I’m done being friends with dreadlocked white guys. But try telling Andy, the only person ever to make a homosexual pass at me. In fairness to Andy, it was Halloween, I was dressed as Lara Croft, and I do have slim wrists and a thin waist since I got that Adderall prescription and stopped eating.
“Is it because I tried to make out with you?” Andy says.
We sit on the futon in his parents’ basement watching the audition round of American Idol. Knotty hair covers the hurt in his eyes.
“You’ve known me for, what, ten years?” I say to Andy.
“About,” he says.
I say, “And you really think I’m a homophobe? That’s what you really think?”
“I dunno,” Andy says in that nonconfrontational way that warms my soul but also feels like the kind of weakness that doesn’t work in this cruel world.
“Well, let me ask you: if I’m so uncomfortable with gender-role reversal and nontraditional forms of erotic fantasy, then how come I was able to dress up as Lara Croft in the first place?”
“I don’t know,” Andy says. “But I still think it’s because I tried to make out with you.”
“Don’t be narcissistic,” I say. “It’s not just you. I’m getting rid of all my white friends with dreadlocks.”
“What other ones?”
“Well, there aren’t really any others at the present moment, but I think you’re missing the big picture here. It’s more the principle of it, if anything. It’s about growing up, Andy. It’s about reaching my full potential as a red-blooded college-educated suburban male.”
“You never finished college.”
“That’s exactly my point. I never finished college because I was hanging out with white people with dreadlocks.”
“You mean me?”
“I mean whoever.”
Andy is stumped, offended, already over it. He retreats into his cell phone.
The commercial is over. Ryan Seacrest says, “You did it, America. Your votes propelled Lee DeWyze to the top. Soon you’ll have a chance to pick another lucky winner.”
The way he says it makes it sound like America is one guy, some schmuck in a living room in Des Moines.
But maybe America is me and Andy.
Shitty singers sing. It’s unclear if the shittiness is an act or if they’re deluded, drunk on ephemeral fame. Andy is texting.
“Who you texting?”
“None of your business.”
“New gay friend?”
“Yes, new gay friend.”
“When you gonna introduce me?
“He has dreadlocks,” Andy says.
Andy balls his hairy hands into hairy fists. Like the kind of lion cub who’s cute until he kills you. I feel a tenderness toward him. I want to reach over with scissors, trim his smelly head-pubes, show him what it means to be alive. We watch a commercial for Ford trucks.
Now a blonde sings syrupy shit. The kind of blonde who would never fuck the kind of guy I am. From the Midwest, believes in Jesus, saving herself for someone who can share her soul via social media. Her voice: heartbreakingly mediocre. I want to lick every inch with my ugly tongue. Lick her armpits.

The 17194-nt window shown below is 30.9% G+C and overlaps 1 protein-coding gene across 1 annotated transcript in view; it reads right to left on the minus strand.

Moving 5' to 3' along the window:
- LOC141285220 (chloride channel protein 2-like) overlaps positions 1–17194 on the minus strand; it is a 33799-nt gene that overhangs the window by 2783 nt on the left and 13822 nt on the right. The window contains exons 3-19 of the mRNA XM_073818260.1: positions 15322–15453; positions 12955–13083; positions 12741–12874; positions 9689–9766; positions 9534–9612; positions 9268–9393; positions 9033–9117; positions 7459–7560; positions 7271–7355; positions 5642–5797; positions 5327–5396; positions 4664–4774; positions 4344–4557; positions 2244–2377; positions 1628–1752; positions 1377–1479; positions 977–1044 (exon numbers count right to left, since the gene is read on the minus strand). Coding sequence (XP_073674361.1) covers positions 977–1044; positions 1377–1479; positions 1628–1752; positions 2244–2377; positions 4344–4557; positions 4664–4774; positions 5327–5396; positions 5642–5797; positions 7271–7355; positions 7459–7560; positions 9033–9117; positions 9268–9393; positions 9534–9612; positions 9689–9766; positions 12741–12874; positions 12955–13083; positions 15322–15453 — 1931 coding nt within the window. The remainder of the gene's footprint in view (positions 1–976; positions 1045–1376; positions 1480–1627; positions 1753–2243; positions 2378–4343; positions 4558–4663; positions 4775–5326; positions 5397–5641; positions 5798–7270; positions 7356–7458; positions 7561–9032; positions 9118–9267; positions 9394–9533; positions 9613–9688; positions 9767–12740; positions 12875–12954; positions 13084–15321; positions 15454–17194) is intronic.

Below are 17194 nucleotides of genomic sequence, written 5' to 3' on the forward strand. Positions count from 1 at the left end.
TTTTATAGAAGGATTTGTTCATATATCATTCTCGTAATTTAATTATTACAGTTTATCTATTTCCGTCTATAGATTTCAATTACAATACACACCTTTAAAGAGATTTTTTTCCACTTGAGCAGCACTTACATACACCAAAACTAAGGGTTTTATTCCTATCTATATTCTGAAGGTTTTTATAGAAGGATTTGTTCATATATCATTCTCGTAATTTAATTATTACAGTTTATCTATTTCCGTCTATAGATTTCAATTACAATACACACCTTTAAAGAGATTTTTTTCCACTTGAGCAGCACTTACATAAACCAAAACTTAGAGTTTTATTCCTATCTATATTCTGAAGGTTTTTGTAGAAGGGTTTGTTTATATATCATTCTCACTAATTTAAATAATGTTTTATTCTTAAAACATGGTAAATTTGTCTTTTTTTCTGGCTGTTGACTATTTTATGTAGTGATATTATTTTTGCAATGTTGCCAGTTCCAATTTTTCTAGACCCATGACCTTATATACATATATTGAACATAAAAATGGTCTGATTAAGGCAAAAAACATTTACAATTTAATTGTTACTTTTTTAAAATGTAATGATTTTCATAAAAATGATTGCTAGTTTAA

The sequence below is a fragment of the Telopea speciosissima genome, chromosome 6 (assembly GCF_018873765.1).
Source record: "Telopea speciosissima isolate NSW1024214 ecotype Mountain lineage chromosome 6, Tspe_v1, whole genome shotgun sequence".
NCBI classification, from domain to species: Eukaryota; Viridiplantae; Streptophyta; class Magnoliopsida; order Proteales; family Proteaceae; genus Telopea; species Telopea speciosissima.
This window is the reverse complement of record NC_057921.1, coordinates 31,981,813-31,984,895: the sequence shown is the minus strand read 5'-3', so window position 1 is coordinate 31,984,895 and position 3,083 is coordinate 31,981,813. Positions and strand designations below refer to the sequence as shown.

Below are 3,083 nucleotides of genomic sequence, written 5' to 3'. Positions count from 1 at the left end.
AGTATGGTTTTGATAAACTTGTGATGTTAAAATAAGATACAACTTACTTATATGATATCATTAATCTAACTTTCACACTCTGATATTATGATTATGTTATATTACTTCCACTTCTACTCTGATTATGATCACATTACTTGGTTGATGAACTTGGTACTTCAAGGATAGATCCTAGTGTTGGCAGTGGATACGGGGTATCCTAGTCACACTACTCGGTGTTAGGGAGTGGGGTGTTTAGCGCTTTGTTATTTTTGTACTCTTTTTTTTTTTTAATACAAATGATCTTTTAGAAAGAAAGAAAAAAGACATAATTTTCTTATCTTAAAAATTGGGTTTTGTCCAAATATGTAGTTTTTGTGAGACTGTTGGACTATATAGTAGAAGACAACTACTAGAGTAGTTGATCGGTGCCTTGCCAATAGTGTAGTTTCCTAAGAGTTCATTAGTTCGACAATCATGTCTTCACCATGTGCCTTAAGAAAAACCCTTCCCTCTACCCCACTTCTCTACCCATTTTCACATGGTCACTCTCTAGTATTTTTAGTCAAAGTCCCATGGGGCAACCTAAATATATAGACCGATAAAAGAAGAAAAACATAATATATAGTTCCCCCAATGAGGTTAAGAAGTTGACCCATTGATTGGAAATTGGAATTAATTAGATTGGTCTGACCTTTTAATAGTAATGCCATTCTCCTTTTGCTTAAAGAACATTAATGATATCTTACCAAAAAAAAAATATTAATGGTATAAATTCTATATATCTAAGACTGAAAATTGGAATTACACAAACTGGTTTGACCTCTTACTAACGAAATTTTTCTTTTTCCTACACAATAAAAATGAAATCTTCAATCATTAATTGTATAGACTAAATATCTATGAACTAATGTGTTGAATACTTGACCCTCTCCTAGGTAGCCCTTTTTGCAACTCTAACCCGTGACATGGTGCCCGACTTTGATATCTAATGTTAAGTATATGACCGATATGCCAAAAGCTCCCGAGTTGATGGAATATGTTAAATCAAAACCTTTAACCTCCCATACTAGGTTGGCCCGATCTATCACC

Then a muumuu-ed redhead, made up like a circus clown.
Andy turns to me, eyebrows raised in a gesture of our old camaraderie. Let us bond, he seems to say, in this other human’s shame. Let us be brave enough to engage in this ugliness.
The girl’s voice is actually good. She sings Aretha, transcends herself. “Ain’t No Way.”
Moments like these—Apple pie, baseball—are why we fight wars.
Next thing I know Andy’s cock’s in my mouth, and I’m sucking with every atom, salivating. Our girl belts the blues. I think I am crying.
My mother comes down the stairs. I see her. She sees Andy’s acned ass and the silhouette of my soul, mid-cock-suck. The look on her face is called “Baby, I birthed you / Babe, I endorsed you / Watch as we both burn to ash.”
I bite Andy’s cock. Andy’s scream coincides with a cheer from the Idol audience. Ryan Seacrest is smiling somewhere. There’s blood on my face. Mom walks back up the stairs. But I won’t forget that look. It’s the look we give for the rest of our lives.
Adam Wilson is the author of the novel Flatscreen, a National Jewish Book Award finalist, and the forthcoming collection of short stories What’s Important is Feeling. His work has appeared in The Paris Review, The New York Times, Tin House, Bookforum and The Best American Short Stories, among many other publications. In 2012, he received The Terry Southern Prize which recognizes, “wit, panache, and sprezzatura” in work published by The Paris Review. He teaches creative writing at NYU and Columbia and lives in Brooklyn. – See more at:http://centerforfiction.org/
‘America is Me and Andy’ originally appeared in Word Riot ‘s August 2011 issue.